How to Divide an Amaryllis

Overview

Landscapers prize the amaryllis plant--also known as the naked lady or the belladonna lily--for its lush green foliage and its brightly colored flowers. The plant grows from bulbs measuring 2 to 4 inches in diameter, according to the University of California, and new bulbs will grow off the original bulbs you planted. Divide the amaryllis bulb clump every fall to give the original bulbs room to grow while also providing new bulbs to expand your amaryllis collection.

Step 1

Dig out the clump of amaryllis bulbs. Use a spade or a pitchfork. The University of California recommends the latter, since it's less prone to damaging the bulbs' roots.

Step 2

Break up the clump of bulbs with your hand. The amaryllis bulbs in the center are the original bulbs you planted and will be the biggest, according to North Dakota State University. Separate the largest bulbs from the smaller bulbs.

Step 3

Cut off any dead, wilted or yellow leaves or stems attached to the bulbs, using pruning shears. Don't prune off any green leaves or stems.

Step 4

Amend the original planting site. Use a spade and break up the soil into fine clumps, then mix in 3 to 4 inches of aged manure or compost. Do the same for any additional planting sites you want to populate with the new amaryllis bulbs you've broken off the clump.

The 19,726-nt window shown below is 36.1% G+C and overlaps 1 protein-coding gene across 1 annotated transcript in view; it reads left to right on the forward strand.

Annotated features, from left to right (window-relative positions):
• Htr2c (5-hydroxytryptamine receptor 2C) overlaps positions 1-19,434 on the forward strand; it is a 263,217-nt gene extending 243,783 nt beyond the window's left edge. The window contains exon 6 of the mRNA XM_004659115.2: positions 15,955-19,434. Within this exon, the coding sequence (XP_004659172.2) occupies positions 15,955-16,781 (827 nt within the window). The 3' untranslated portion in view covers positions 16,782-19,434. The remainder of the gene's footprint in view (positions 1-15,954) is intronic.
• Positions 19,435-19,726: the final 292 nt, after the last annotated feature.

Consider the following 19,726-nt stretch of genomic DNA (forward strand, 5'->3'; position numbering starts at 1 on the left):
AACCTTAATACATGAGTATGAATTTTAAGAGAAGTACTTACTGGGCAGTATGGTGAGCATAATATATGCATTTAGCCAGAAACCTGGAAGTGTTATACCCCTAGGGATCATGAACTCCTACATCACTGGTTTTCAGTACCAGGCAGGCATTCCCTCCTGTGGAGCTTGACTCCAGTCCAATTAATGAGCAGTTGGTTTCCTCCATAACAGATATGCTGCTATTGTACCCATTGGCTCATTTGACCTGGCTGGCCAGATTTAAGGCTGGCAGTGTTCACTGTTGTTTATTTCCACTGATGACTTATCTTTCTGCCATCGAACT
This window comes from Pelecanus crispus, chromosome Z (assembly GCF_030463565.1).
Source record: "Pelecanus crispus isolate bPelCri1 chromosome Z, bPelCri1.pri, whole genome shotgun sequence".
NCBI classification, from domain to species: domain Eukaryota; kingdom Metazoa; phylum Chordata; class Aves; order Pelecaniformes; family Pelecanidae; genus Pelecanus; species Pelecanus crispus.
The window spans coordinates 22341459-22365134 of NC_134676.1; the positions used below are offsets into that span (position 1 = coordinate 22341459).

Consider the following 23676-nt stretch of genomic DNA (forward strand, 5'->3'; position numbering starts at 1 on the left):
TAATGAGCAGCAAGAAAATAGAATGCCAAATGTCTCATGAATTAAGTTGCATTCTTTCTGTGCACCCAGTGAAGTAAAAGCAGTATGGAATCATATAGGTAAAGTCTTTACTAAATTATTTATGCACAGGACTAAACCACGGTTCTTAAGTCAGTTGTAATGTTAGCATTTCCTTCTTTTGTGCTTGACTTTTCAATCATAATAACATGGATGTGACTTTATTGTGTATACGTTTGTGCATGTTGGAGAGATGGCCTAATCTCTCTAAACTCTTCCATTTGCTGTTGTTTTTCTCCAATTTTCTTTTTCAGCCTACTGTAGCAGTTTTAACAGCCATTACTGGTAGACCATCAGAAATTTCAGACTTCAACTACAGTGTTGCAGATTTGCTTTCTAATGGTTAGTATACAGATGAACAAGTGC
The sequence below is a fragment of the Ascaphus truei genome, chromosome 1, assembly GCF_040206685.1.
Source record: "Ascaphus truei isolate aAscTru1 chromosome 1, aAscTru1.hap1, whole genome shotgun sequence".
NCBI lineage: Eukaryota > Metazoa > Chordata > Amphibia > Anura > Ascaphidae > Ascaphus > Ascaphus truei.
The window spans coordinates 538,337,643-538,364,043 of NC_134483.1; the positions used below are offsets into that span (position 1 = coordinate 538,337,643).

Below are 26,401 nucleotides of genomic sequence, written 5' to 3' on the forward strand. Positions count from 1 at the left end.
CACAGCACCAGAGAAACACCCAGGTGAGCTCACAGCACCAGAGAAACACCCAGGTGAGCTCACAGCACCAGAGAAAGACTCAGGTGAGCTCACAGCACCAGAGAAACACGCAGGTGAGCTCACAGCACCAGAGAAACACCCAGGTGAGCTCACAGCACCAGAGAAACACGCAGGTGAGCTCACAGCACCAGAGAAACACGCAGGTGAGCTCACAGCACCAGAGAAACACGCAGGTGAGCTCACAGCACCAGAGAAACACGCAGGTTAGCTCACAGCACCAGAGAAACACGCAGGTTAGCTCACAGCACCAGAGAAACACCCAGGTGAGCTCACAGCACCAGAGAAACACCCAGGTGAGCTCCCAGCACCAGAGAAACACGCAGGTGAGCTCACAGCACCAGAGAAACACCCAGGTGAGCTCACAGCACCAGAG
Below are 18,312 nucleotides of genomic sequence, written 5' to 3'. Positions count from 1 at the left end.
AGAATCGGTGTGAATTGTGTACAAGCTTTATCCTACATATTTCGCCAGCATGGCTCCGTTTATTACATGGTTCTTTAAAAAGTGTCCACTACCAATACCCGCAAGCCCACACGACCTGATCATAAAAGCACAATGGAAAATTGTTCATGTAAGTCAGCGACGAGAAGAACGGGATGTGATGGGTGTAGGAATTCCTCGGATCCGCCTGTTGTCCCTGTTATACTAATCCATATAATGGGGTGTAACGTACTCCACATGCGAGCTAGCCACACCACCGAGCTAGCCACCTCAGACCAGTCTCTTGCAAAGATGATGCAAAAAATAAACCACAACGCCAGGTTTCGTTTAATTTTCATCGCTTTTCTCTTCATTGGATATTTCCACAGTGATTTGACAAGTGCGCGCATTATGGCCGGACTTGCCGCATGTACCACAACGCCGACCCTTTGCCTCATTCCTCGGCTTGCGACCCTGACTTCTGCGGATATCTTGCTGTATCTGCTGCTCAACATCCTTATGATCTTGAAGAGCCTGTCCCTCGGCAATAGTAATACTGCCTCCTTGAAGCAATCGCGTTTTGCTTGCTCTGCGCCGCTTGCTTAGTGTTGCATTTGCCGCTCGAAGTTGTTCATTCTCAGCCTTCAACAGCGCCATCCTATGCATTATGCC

Step 5

Replant the biggest bulbs back into the original planting site and the newly separated bulbs wherever you wish. Bury each bulb approximately 1 to 2 inches below the soil surface with the rooted end pointing down. If you're planting several bulbs in the same location, separate each bulb by approximately 8 inches, according to the University of California. The university recommends burying three bulbs in each planting site for maximum coverage.

Things You'll Need

  • Spade or pitchfork
  • Pruning shears
  • Compost or manure

References

  • "Royal Horticultural Society: The Gardener's Amaryllis;" Veronica Read; 2004
  • University of California: Amaryllis
  • North Dakota State University: Questions on Amaryllis

Who Can Help

  • International Bulb Society
Keywords: divide amaryllis plant, separate amaryllis bulbs, grow amaryllis plants

About this Author

Josh Duvauchelle is an editor and journalist with more than 10 years' experience. His work has appeared in various magazines, including "Honolulu Magazine," which has more paid subscribers than any other magazine in Hawaii. He graduated with honors from Trinity Western University, holding a Bachelor of Arts in professional communications, and earned a certificate in applied leadership and public affairs from the Laurentian Leadership Centre.